Fullmetal Alchemist, Vol. 02

Fullmetal Alchemist, Vol. 02 - Hiromu Arakawa 4.5 stars

As Edward and Al continue their quest to get their original bodies back, they encounter danger, and see how far a desperate alchemist will go to keep his license.

This volume broadens the examination of the dark side of alchemy and the theory of equivalent exchange. What is the life of young girl worth, when her father has run out of options in his research? When he does the unthinkable, Edward realizes how close to the edge of darkness he came during his efforts to perform forbidden alchemy. Does it matter that he only wanted to see his mother again? When you look at what he lost, his brother's body, as well as his arm and leg, for what he got, a lump of flesh that couldn't even be called human, the price seems steep indeed. The whole system is rigged to so that the truly power hungry are willing to sacrifice the unthinkable to bend the rules. Alchemy can do so much good, but in the hands of the wrong person, it can corrupt absolutely.

Envy, Lust, and Gluttony make another appearance, and we learn how evil than can be. They commit acts of violence without a thought, and because they are so powerful, they never even consider that there will be any consequences. They are so cold, and they don't hesitate to cause chaos and create havoc for the Elric brothers.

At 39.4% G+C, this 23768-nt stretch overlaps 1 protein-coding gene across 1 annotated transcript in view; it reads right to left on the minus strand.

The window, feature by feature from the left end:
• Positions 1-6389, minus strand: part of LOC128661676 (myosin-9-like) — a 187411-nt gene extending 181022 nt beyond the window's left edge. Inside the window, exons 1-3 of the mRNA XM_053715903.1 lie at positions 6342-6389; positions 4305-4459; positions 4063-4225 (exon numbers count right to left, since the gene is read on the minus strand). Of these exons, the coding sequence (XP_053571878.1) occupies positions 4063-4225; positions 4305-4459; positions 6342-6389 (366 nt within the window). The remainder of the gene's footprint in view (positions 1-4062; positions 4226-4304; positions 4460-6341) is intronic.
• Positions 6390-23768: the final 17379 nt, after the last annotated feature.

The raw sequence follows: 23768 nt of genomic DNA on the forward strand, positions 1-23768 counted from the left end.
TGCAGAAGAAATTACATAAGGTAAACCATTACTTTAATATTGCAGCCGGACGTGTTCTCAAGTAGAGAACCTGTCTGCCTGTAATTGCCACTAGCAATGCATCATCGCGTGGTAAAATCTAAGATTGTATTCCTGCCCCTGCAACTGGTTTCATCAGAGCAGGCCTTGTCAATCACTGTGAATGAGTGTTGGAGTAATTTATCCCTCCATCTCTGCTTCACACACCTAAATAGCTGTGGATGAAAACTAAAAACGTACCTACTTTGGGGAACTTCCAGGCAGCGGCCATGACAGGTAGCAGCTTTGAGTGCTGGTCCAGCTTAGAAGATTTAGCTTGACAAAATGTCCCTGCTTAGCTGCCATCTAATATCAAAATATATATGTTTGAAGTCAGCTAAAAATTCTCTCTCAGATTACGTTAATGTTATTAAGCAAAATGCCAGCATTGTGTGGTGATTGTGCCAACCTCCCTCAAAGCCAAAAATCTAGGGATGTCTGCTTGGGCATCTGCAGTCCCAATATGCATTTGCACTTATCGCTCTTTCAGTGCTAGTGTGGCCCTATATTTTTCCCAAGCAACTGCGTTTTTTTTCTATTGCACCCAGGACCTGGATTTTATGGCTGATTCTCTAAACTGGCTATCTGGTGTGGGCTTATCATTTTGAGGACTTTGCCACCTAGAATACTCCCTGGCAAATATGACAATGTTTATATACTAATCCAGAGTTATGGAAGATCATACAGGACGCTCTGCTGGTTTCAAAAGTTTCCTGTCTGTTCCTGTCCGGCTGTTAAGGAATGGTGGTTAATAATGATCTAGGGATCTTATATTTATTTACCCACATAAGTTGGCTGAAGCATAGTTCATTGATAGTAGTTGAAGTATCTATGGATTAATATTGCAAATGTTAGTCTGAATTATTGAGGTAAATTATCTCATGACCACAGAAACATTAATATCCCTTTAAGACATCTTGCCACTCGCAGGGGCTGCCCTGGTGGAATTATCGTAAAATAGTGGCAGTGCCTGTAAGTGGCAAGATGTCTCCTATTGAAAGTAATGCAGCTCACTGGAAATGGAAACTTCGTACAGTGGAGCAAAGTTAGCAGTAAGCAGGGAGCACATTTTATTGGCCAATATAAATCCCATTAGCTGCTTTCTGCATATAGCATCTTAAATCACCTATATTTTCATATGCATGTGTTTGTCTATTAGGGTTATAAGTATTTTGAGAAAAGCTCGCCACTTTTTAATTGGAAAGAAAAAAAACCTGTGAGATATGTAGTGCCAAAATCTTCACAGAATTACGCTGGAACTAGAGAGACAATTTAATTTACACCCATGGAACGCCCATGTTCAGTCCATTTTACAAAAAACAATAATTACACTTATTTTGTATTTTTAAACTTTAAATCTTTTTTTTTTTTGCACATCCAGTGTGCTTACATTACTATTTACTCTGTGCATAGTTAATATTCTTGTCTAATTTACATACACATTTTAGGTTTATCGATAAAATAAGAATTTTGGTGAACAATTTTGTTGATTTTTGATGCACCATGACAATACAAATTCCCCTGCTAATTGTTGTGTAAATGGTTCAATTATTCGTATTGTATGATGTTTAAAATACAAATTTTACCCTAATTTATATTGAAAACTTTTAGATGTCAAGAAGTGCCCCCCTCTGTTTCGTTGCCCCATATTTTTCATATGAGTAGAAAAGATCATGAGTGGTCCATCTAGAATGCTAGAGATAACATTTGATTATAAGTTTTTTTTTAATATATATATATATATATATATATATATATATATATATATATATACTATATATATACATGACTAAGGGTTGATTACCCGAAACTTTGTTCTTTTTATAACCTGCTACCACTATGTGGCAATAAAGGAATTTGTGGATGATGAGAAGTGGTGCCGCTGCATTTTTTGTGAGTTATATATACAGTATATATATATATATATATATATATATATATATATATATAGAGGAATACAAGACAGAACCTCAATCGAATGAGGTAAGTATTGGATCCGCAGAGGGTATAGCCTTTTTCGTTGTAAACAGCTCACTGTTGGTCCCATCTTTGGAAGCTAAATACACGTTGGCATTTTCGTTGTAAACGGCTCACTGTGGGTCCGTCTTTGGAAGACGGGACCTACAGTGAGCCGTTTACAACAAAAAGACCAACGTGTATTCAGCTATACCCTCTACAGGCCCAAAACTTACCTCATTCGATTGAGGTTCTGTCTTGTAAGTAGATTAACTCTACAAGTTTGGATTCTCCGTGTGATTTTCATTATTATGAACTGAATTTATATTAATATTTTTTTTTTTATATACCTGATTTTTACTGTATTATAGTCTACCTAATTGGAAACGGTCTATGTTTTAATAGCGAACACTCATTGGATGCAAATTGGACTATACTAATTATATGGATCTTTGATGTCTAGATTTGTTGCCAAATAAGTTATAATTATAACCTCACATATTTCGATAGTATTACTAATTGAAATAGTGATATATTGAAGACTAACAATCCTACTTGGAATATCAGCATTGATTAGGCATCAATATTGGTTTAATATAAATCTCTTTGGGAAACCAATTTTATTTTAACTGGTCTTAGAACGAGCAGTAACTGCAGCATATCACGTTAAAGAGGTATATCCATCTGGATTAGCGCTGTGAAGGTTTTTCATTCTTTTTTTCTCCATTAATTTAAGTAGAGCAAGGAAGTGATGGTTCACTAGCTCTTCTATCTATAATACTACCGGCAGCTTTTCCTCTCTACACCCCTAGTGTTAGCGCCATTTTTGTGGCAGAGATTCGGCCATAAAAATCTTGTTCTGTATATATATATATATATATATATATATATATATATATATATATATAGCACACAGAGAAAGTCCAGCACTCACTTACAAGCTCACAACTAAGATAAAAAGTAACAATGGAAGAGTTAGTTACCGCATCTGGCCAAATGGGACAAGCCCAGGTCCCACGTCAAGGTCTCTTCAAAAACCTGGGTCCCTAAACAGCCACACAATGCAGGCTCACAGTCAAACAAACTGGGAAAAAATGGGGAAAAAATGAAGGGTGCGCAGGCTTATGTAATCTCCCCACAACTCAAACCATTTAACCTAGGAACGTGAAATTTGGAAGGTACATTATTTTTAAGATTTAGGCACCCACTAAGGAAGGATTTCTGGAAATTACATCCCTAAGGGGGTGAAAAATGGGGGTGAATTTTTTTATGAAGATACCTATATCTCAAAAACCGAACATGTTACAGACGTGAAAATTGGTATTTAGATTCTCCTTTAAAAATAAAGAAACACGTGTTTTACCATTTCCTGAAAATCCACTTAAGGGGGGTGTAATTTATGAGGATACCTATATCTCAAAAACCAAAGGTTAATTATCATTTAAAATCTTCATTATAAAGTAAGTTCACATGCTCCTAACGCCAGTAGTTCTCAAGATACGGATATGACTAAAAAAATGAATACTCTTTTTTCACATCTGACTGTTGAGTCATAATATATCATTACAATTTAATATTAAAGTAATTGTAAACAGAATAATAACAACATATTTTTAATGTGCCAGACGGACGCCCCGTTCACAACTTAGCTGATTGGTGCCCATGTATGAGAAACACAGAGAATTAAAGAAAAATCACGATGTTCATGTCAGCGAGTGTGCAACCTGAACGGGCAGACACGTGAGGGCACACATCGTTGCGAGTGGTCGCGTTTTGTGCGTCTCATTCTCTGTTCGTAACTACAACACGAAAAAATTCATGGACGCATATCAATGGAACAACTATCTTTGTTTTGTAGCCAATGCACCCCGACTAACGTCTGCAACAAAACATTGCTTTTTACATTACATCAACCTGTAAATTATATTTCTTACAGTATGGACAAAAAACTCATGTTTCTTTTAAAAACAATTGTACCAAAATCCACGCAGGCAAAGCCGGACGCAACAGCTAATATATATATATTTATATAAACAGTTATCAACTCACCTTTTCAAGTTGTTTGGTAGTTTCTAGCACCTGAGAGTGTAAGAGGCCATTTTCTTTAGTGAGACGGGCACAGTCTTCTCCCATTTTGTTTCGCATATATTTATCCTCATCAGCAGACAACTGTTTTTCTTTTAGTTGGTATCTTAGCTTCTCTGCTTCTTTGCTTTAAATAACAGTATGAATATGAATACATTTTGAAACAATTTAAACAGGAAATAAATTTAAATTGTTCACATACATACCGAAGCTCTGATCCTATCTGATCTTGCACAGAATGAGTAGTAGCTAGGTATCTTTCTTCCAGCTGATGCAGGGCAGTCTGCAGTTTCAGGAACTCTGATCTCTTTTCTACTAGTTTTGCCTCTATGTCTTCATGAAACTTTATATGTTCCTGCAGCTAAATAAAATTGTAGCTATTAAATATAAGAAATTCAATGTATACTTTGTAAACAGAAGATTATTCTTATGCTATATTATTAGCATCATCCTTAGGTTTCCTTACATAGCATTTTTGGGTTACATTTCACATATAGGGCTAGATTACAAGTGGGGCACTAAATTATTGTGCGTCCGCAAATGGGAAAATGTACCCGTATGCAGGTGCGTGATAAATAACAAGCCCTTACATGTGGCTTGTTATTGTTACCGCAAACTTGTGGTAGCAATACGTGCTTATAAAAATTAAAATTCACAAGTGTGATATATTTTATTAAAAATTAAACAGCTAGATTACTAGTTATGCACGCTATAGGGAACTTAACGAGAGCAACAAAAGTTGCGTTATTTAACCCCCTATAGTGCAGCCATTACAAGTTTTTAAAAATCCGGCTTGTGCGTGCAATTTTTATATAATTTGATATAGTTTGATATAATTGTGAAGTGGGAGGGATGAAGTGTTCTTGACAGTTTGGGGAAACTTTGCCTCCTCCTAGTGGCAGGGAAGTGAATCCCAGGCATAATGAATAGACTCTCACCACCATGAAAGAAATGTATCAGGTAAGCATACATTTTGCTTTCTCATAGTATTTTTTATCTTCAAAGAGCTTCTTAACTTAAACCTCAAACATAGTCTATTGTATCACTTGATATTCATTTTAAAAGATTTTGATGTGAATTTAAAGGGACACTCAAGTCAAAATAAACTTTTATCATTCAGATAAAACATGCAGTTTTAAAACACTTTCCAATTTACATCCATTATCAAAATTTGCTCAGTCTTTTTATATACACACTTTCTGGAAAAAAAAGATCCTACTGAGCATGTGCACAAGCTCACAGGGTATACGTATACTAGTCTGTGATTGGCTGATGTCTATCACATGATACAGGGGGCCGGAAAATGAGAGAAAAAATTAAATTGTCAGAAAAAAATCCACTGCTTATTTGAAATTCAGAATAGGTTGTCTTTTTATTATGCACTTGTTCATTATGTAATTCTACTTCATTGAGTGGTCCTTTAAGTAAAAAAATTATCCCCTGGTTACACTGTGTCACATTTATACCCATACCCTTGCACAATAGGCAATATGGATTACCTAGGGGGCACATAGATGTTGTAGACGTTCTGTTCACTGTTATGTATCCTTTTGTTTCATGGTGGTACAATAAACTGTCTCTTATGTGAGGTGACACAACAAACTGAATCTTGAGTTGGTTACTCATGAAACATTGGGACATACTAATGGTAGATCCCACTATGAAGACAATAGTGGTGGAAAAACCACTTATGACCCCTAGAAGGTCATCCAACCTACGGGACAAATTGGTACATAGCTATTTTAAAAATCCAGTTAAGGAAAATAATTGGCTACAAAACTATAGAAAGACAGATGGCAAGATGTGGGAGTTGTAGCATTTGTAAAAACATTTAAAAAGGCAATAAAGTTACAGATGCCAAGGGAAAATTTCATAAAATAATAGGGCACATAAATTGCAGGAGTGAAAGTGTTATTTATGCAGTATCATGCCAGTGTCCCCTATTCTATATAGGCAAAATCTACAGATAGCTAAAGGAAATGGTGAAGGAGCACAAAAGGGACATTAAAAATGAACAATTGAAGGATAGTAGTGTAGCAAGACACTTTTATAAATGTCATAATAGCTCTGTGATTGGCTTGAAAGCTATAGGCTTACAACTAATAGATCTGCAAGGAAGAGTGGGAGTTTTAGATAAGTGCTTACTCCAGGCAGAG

Scar makes his first appearance, and one of the main themes of the manga, that war is hell and makes good people do terrible things, is brought to the forefront. The survivor of a genocide, Scar is on a mission to kill as many alchemists as possible. Thinking himself a divine instrument of justice, he considers alchemists sinful because they change the natural into the unnatural. Considering that state alchemists and the Central government almost wiped out his people, it's hard not to feel some sympathy for the guy, whether he's a nutjob or not. Or to sympathize with the state alchemists who were forced to slaughter men, women, and children because they were told to do so by their government.

I love how the series alternates between slapstick humor and serious, thought provoking issues of morality, ethics, and the value of a human life.